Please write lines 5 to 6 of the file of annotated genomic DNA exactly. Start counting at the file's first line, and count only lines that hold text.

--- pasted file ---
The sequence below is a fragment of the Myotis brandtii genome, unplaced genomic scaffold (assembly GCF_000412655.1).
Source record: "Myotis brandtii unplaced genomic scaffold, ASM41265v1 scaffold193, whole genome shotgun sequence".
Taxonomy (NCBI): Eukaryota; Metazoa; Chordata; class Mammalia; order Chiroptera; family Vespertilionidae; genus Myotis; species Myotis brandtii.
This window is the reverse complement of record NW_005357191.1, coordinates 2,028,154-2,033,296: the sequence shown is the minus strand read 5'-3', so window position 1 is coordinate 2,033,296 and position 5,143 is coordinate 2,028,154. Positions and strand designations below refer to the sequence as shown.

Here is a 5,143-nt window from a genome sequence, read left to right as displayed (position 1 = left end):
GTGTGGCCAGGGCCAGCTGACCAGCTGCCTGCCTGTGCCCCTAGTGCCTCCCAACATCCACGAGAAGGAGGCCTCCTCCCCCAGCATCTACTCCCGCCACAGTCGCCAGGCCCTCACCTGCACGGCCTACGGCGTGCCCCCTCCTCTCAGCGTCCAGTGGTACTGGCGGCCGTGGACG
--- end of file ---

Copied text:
Here is a 5,143-nt window from a genome sequence, read left to right as displayed (position 1 = left end):
GTGTGGCCAGGGCCAGCTGACCAGCTGCCTGCCTGTGCCCCTAGTGCCTCCCAACATCCACGAGAAGGAGGCCTCCTCCCCCAGCATCTACTCCCGCCACAGTCGCCAGGCCCTCACCTGCACGGCCTACGGCGTGCCCCCTCCTCTCAGCGTCCAGTGGTACTGGCGGCCGTGGACG